An Introduction to Caribbean Francophone Writing: Guadeloupe and Martinique

By Sam Haigh | Go to book overview

6
The Representation of Women in
French Caribbean Fiction
Beverley Ormerod

It is tempting, when considering the representation of women in French Caribbean fiction, to recall the archetypal figures of Caribbean folklore, which sometimes seem to anticipate the female condition as it is shown by novelists.1 In traditional tales, the old woman may be a witch (Dame Kéléman, Mistress Magic), a powerful spirit who can sing headless, the terrifying counterpart of the good grandmother. Man Tigre, the tiger's domineering wife, fierce in defence of her young and her property, is the precursor of the hardy, resilient working woman whom the male novelists of the ‘Creoleness' school celebrate as the femme matador.2 Swift in her response to threat or oppression, she may function like the witch as an image of resistance. In a different register, pretty Princess Bèbelle (whose name, suggestive of bêbête, simpleton, is an ironic glimpse into Caribbean class conflict) is a symbol of privilege, but she depends on her father to choose her husband. She might be viewed as the passive forerunner of the privileged, but more adventurous, fictional girls who reject middle-class parental values but face difficult choices among the shifting social and racial signposts of the contemporary world. The peasant's daughter, on the contrary, may represent the discreet sensuality and unwavering fidelity that are highlighted in the tale of Mari-Baleine, the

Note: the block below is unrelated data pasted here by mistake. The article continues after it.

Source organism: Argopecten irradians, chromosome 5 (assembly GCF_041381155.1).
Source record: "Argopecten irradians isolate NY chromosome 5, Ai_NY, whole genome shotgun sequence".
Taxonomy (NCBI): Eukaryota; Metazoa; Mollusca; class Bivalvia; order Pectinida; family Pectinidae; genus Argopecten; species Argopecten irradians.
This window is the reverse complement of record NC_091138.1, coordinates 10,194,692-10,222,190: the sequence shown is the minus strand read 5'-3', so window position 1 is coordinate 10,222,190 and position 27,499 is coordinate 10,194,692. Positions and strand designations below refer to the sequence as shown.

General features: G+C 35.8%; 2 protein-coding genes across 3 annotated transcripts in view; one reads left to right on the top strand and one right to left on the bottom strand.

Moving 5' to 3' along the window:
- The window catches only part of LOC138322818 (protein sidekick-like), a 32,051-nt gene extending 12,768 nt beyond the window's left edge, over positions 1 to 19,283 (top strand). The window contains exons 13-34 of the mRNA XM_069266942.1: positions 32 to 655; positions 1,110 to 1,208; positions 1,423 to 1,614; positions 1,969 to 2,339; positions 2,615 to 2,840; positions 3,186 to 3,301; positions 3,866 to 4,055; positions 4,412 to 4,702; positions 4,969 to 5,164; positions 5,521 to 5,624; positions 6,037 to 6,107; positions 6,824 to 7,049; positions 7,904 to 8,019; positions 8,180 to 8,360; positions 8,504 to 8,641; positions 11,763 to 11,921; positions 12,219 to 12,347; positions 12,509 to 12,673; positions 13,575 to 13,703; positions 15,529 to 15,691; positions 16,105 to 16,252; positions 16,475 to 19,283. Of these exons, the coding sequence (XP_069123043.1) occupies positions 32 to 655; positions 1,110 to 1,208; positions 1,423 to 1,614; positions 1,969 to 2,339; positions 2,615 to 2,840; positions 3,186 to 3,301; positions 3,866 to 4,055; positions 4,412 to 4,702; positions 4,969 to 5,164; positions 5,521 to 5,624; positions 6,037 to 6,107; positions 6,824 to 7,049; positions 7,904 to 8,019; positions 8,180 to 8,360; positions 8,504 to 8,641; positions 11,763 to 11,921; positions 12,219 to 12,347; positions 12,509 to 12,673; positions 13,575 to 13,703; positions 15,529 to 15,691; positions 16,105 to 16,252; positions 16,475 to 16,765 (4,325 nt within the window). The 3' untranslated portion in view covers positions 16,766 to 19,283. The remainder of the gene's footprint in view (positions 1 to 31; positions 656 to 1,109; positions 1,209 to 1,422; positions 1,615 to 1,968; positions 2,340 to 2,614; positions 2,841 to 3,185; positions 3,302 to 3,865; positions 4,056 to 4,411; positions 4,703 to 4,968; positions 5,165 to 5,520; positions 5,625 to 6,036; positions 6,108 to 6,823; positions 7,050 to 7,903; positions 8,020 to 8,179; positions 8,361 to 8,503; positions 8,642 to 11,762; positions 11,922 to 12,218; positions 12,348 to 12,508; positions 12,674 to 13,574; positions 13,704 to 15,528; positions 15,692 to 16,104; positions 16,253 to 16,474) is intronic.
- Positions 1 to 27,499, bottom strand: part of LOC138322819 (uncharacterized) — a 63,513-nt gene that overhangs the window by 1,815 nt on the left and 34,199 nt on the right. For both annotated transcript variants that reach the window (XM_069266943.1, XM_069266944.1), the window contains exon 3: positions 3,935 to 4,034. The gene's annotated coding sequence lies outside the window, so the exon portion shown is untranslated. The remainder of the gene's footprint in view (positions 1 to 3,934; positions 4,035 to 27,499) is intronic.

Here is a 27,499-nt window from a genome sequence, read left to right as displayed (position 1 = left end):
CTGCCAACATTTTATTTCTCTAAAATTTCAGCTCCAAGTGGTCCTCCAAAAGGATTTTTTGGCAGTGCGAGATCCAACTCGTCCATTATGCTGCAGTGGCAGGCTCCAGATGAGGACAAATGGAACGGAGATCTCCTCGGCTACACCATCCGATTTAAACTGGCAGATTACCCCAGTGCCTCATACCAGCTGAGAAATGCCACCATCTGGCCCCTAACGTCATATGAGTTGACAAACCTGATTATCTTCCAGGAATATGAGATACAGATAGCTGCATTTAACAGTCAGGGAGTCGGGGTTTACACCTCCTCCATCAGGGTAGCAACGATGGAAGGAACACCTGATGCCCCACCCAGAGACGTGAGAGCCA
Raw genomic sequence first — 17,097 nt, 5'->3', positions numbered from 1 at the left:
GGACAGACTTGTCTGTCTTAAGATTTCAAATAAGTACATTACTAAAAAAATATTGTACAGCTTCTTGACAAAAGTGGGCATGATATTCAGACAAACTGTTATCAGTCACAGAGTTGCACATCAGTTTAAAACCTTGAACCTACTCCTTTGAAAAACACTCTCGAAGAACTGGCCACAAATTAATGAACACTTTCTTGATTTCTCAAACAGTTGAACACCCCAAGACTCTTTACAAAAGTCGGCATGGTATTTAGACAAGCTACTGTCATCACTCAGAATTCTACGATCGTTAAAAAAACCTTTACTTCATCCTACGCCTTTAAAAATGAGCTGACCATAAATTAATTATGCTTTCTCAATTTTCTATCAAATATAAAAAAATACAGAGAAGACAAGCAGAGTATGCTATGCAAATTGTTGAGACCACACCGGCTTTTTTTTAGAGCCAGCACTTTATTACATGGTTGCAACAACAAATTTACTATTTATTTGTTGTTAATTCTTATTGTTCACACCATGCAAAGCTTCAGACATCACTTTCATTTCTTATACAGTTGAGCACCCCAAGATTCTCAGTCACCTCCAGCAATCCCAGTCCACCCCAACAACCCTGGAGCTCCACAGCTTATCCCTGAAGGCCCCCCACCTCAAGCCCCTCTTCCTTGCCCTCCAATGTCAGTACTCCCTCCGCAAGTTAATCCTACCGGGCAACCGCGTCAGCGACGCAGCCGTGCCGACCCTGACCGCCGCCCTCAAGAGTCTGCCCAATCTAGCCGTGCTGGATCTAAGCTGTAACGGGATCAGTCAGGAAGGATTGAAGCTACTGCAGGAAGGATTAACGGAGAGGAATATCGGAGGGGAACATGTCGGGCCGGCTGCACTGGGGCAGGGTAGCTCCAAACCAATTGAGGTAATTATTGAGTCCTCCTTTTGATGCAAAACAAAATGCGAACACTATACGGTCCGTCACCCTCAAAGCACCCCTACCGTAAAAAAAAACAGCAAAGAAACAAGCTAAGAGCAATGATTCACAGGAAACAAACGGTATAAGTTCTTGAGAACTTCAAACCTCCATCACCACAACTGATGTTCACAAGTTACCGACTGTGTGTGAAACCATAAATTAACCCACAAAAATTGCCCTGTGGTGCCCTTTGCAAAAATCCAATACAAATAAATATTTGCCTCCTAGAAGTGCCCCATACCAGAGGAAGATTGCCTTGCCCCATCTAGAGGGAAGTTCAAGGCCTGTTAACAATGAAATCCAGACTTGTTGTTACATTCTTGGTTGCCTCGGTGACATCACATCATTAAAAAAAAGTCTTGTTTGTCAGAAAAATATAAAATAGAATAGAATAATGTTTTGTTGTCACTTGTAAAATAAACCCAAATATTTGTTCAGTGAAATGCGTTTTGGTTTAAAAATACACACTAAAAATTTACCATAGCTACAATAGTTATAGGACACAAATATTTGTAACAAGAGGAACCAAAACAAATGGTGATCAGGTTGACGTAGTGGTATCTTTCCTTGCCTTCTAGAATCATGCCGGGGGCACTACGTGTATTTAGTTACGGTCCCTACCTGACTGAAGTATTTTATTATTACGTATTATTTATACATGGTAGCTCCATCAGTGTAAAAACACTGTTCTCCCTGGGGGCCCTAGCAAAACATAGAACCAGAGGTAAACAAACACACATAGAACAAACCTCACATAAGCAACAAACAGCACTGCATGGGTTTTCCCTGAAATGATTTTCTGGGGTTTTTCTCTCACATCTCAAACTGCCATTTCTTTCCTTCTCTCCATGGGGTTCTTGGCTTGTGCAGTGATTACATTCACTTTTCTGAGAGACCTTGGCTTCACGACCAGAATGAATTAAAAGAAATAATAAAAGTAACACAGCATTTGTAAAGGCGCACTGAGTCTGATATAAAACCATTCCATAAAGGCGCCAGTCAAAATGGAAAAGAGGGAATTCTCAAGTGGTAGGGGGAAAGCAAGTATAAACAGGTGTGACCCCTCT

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1
For folktales with female characters from the Ti-Jean cycle, see Ina Césaire (1987), L'Enfant des passages, ou la geste de Ti-Jean, Paris: Editions Caribéennes, pp. 8, 12, 29 33, 3543, 97109; for examples from funeral wake stories, see Ina Césaire and Joëlle Laurent (1976), Contes de mort et de vie aux Antilles, Paris: Nubia, pp. 2437, 5061, 8494, 21618.
2
The Creole term matadò has a number of meanings: the one frequently invoked by novelists is that of the West Indian woman who boldly confronts life's trials. See Ralph Ludwig, Danièle Montbrand, Henri Poullet and Sylviane Telchid (1990), Dictionnaire CréoleFrançais, Paris: Servedit/Editions Jasor, p. 224.

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